When Hanna Siniora or Gershon Baskin’s phones rings late at night — or even at 3 a.m., Hillary Clinton-style — they never know who’ll be on the other end.
Could it be Israeli or Palestinian teachers searching for coexistence curriculum advice? Possibly.
Could it be European diplomats hoping for help hammering out a Mideast cease-fire? That’s possible too.
Or could it be Hamas officials hoping Siniora and Baskin can act as intermediaries between Israel’s military and the Hamas kidnappers who nabbed Israel Defense Forces soldier Gilad Shalit in 2006? Well, it wouldn’t be the first time.
Siniora is a 70-year-old Palestinian, born and raised in East Jerusalem; Baskin is a 51-year-old Brooklyn-born Israeli Jew. The two are co-CEOs of Jerusalem’s Israel/Palestine Center for Research and Information.
The two men made several speeches throughout the Bay Area last week, all of them sponsored by the living-room dialogue groups founded by Len and Libby Traubman of San Mateo.
The 20-year-old think tank founded by Siniora and Baskin has Israelis and Palestinians working on water rights, border economics and all the esoterica that will have to be settled if ever the Arab and Jewish states will ever really exist side-by-side in a semblance of peace.
And yet, sometimes, they find themselves in the midst of struggles a bit more visceral than where a desalinization plant ought to go. Both have spent much time in Gaza pushing for Shilat’s release, which they talked about in an interview with j.
The two proposed Shilat write a letter to prove he is alive and well. Hamas balked, demanding Israel release all of its Palestinian women and children prisoners. Baskin and Siniora talked them down to demanding one busload of prisoners.
Baskin recalled the cryptic response of Israeli Prime Minister Ehud Olmert: “‘If they deliver the letter, we will respond positively,'” Baskin said.
In 2006, Hamas did release a letter; the handwriting was confirmed to be Shalit’s. A return letter from Shalit’s family was delivered by Baskin and Siniora to Hamas.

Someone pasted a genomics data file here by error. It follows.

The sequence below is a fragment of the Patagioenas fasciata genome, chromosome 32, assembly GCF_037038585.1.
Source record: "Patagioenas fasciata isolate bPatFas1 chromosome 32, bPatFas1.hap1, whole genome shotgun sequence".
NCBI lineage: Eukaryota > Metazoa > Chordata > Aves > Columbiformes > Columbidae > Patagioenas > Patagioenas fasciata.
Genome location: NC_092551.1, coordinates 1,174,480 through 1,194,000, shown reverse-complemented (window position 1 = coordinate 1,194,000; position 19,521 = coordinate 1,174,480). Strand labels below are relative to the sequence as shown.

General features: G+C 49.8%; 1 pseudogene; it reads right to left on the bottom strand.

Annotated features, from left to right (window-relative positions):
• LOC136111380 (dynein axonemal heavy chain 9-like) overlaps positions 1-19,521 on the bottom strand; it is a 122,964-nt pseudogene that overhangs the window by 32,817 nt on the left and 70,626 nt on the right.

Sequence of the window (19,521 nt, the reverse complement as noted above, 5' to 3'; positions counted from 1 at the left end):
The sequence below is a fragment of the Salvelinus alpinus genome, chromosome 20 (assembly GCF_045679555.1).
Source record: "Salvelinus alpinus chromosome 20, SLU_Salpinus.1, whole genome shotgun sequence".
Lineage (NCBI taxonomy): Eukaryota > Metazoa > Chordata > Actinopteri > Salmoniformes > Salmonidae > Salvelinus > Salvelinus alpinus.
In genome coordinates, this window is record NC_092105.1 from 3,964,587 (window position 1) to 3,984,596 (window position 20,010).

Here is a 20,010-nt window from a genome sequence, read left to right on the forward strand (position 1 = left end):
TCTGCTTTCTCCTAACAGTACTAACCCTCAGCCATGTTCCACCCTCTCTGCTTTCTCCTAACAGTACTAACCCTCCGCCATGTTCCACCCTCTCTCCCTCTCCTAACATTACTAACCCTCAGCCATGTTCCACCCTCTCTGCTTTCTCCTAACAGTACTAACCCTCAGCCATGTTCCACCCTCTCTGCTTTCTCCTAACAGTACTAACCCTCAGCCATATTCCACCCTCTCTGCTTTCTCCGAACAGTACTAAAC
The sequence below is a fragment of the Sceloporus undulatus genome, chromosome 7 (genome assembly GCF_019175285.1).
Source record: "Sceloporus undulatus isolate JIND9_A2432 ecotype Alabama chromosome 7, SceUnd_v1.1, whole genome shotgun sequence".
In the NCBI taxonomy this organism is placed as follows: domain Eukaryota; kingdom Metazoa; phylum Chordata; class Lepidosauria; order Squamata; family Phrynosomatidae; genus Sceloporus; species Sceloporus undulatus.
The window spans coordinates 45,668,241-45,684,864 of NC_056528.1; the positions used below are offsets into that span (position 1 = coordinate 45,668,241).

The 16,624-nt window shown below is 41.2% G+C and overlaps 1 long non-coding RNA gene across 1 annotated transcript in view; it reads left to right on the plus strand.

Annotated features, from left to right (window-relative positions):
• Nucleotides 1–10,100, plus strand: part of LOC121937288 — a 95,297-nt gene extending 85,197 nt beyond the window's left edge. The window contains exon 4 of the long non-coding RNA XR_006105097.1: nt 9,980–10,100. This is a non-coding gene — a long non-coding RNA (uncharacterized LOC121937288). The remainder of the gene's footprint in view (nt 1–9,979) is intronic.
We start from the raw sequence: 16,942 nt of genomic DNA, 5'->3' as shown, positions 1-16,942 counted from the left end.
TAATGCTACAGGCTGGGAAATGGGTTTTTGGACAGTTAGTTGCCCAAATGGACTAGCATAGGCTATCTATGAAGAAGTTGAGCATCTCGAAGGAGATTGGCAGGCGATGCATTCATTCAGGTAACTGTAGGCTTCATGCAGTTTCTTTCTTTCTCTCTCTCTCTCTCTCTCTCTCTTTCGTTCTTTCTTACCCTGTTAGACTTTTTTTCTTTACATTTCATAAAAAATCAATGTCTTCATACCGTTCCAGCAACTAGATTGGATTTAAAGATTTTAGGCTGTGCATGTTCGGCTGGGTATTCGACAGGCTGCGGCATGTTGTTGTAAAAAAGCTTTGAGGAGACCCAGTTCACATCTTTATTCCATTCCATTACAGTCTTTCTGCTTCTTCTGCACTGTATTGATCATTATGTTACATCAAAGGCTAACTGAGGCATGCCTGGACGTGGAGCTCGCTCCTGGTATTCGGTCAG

So far, no busloads of prisoners have been released — nor, for that matter, has Shalit.
Baskin added that the Israeli soldier won’t be freed until Hamas and Israel can agree to a broader cease-fire — specifically, one that prevents the Israelis from assassinating a bevy of Hamas leaders as soon as Shalit is back in Israel.
“Israel knows where Gilad Shalit is, they know exactly where he’s being held,” Baskin said matter-of-factly.
“But he’s underground and the place is booby-trapped with explosives. There is no military option here to free Gilad or they’d have done it a long time ago.”
Pushing for peace in the Middle East is a job that leaves one searching for even the most infinitesimal silver lining among a ready supply of dark clouds. The blood-soaked daily reality of the region often begs the question, “What good can dialogue do?”
Siniora, however, said that time is on his side. Twenty years ago, only radical leftists were pushing for the two-state solution. Now even George W. Bush is in favor of it.
Forty years ago, an Arab summit issued the famous “three no’s of Khartoum” — no peace, no negotiation and no recognition of Israel. Yet in 2002, 22 Arab nations offered normal relations with Israel in the Saudi peace plan.
“I want to show there has been a change in the mentality of both Israelis and Palestinians,” added Siniora.
“Golda Meir denied the existence of the Palestinian people. Now even Ariel Sharon said Palestinians should have a state of their own.”